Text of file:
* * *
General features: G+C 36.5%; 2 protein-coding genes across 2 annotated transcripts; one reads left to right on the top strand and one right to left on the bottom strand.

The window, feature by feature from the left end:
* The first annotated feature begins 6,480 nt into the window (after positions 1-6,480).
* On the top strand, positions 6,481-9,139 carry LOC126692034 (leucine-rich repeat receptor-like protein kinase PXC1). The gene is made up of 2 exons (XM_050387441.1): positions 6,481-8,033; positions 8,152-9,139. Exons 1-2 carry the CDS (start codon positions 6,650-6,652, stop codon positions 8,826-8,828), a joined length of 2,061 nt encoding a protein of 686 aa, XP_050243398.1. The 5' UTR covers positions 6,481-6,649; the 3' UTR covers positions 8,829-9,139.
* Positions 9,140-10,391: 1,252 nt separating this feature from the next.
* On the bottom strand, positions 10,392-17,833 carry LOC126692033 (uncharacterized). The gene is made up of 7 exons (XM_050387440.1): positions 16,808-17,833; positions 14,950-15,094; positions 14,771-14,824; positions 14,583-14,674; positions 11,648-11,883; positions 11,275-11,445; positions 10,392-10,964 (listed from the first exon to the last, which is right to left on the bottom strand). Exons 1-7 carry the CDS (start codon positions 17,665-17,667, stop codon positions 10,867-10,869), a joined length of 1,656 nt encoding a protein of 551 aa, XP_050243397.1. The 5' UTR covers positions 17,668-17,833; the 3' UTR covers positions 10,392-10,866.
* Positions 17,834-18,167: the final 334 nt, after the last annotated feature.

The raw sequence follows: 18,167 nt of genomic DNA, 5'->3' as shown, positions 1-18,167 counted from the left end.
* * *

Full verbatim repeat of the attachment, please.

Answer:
General features: G+C 36.5%; 2 protein-coding genes across 2 annotated transcripts; one reads left to right on the top strand and one right to left on the bottom strand.

The window, feature by feature from the left end:
* The first annotated feature begins 6,480 nt into the window (after positions 1-6,480).
* On the top strand, positions 6,481-9,139 carry LOC126692034 (leucine-rich repeat receptor-like protein kinase PXC1). The gene is made up of 2 exons (XM_050387441.1): positions 6,481-8,033; positions 8,152-9,139. Exons 1-2 carry the CDS (start codon positions 6,650-6,652, stop codon positions 8,826-8,828), a joined length of 2,061 nt encoding a protein of 686 aa, XP_050243398.1. The 5' UTR covers positions 6,481-6,649; the 3' UTR covers positions 8,829-9,139.
* Positions 9,140-10,391: 1,252 nt separating this feature from the next.
* On the bottom strand, positions 10,392-17,833 carry LOC126692033 (uncharacterized). The gene is made up of 7 exons (XM_050387440.1): positions 16,808-17,833; positions 14,950-15,094; positions 14,771-14,824; positions 14,583-14,674; positions 11,648-11,883; positions 11,275-11,445; positions 10,392-10,964 (listed from the first exon to the last, which is right to left on the bottom strand). Exons 1-7 carry the CDS (start codon positions 17,665-17,667, stop codon positions 10,867-10,869), a joined length of 1,656 nt encoding a protein of 551 aa, XP_050243397.1. The 5' UTR covers positions 17,668-17,833; the 3' UTR covers positions 10,392-10,866.
* Positions 17,834-18,167: the final 334 nt, after the last annotated feature.

The raw sequence follows: 18,167 nt of genomic DNA, 5'->3' as shown, positions 1-18,167 counted from the left end.